For most people, cyber crimes are what happen to other people; other people have their internet hacked or their credit card numbers stolen. But after the latest security breach at Target, cyber crimes have become much more real in the eyes of the average American. Because internet scams and viruses are so prevalent, we’re actually changing the way we communicate online – and rightfully so. Recent studies have shown that we’re putting less personal information on social media outlets, to avoid hackers and advertising. To make up for this loss, however, companies are extrapolating that same information through purchase history, and search providers are using your page views as a direct line to push other sites.
That’s why it’s so important that you take your cyber safety seriously. Protecting yourself from cyber crimes in a digital world isn’t always easy, but it’s absolutely necessary.
Common Internet Scams and Theft Techniques
By now, most of us know there is no foreign prince interested in giving us millions of dollars simply for using our bank accounts for a little while. These types of phishing scams are relatively passé, but criminal entities aren’t giving up so easy. The more common internet scams include:
- Receiving emails or calls from the IRS. These phishing scams pop up around tax time, but some thieves use them throughout the year. Since the IRS never contacts anyone unless it’s through certified mail, you can assume all phone calls and emails are fraudulent.
- Hacking e-tail and service websites. Much online identity theft can be avoided by simply checking the security of the site you’re visiting. Virus and malware protection companies will certify certain sites and warn you about others. You can also look to see if the little padlock icon pops up when you’re on a payment page.
- Using your mobile devices to access information. We use our phones and tablets for everything we can – and often rely on “hot spots” or open wireless networks to do it. Using an unsafe network makes it easier for thieves to commit cyber crimes because your tablet or phone isn’t as protected as it should be on your home network.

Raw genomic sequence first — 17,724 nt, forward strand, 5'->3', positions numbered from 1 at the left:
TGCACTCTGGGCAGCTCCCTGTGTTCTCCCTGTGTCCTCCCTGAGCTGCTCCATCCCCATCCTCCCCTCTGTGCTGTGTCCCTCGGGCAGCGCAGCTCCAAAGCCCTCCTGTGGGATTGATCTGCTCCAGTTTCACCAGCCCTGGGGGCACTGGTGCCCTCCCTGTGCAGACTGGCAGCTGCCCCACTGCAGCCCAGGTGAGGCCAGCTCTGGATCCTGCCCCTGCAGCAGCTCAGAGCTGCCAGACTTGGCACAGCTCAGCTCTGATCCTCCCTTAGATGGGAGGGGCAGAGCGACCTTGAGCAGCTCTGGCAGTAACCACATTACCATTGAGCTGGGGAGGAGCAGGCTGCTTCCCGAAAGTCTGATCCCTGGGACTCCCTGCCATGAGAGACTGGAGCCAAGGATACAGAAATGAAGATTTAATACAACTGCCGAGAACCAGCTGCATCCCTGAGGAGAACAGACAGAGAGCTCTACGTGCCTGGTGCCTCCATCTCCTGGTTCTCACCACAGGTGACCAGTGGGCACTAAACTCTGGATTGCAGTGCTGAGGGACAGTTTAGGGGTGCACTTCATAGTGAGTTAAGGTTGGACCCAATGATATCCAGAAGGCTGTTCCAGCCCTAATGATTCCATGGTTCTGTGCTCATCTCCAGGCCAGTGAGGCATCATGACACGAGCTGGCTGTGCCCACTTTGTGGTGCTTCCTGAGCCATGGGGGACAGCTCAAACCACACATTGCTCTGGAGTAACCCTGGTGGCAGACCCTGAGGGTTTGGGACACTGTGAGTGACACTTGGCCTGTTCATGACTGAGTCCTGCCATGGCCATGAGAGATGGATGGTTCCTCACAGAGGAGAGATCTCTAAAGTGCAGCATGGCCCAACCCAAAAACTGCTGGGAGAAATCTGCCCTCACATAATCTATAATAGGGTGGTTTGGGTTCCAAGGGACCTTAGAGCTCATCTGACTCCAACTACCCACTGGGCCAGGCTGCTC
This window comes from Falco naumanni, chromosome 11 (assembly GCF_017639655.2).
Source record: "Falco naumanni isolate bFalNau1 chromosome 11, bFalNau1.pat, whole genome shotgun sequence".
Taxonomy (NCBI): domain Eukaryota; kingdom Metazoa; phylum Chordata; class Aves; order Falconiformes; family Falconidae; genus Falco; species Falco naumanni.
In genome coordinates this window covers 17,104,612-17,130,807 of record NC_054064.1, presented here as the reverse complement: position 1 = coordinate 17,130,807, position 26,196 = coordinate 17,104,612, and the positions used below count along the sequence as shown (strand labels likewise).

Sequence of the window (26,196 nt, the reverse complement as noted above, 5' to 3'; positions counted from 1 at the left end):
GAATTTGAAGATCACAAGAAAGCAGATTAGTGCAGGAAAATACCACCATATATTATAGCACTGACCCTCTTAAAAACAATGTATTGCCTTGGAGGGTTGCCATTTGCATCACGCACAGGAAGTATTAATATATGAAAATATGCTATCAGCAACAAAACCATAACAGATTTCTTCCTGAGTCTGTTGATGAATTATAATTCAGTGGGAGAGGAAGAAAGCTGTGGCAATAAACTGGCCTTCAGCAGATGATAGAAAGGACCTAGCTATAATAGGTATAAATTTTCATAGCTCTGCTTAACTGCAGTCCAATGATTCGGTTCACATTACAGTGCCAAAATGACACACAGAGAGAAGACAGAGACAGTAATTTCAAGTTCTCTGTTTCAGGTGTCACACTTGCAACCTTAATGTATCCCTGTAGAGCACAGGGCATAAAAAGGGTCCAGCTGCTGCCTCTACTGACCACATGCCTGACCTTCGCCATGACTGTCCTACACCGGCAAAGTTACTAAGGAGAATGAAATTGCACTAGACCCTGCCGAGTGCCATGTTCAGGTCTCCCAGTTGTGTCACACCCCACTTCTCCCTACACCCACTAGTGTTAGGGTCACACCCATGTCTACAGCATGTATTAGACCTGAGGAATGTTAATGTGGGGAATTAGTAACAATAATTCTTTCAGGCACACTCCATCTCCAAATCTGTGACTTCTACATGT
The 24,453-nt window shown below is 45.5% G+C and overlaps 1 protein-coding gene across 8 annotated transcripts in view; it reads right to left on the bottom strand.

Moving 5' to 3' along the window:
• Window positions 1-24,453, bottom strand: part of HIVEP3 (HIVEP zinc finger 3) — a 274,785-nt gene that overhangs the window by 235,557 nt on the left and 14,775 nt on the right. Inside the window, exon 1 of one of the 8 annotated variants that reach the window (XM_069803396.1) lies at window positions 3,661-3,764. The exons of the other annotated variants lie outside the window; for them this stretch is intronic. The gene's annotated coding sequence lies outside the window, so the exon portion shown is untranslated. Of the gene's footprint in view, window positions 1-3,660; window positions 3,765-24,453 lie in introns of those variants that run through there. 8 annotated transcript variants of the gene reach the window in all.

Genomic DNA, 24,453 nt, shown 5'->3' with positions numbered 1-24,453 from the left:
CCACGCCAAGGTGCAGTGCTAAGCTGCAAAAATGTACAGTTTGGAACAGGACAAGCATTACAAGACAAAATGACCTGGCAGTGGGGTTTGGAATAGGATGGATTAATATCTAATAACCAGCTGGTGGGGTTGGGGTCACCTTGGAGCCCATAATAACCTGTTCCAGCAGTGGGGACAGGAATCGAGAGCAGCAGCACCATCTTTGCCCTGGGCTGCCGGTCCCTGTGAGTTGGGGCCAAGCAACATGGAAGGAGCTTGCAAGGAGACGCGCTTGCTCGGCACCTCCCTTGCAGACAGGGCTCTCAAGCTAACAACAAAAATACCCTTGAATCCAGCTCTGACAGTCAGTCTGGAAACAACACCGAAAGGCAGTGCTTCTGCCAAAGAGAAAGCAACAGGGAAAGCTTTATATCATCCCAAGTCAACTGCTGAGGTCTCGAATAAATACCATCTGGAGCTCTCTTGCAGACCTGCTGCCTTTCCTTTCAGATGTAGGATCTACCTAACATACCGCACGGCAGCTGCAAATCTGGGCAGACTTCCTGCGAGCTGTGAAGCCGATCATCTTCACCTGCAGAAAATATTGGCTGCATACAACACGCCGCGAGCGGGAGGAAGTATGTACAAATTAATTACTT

It’s worth noting, too, that the demographic for most internet scams is changing. As we age, our ability to spot “fishy” scenarios decreases, making an elderly online population ripe for online identity theft and scams. Encouraging older relatives and loved ones to be careful when online will make it harder for criminals to retrieve sensitive and personal information.
Avoiding Online Identity Theft
To protect yourself and your loved ones from cyber crimes, it’s important to take the proper precautions. Aside from deleting emails that are obviously internet scams, you should also:
- Buy protection software that blocks malware, viruses, phishing software and spyware, and that offers firewall protection.
- Change your passwords often, and use combinations that aren’t easy to guess.
- Keep your computer up to date when it asks.
- Use software protection in public hot spots.
- Set your social media settings to private, to keep strangers from learning about your likes and tastes.
- Report suspicious emails to the proper authorities.
If you believe that you may have been hacked or scammed, a computer forensics investigator can help you track where and when the cyber break-in took place. Here at She Spies, our computer investigator, Mike Adams can assist you with all your computer forensic needs. His expertise is often put to good use for our clients who need to put their lives back together after a cyber crime.
We live in a world where cyber crimes are a reality. But as the old saying goes, an ounce of prevention is worth a pound of cure.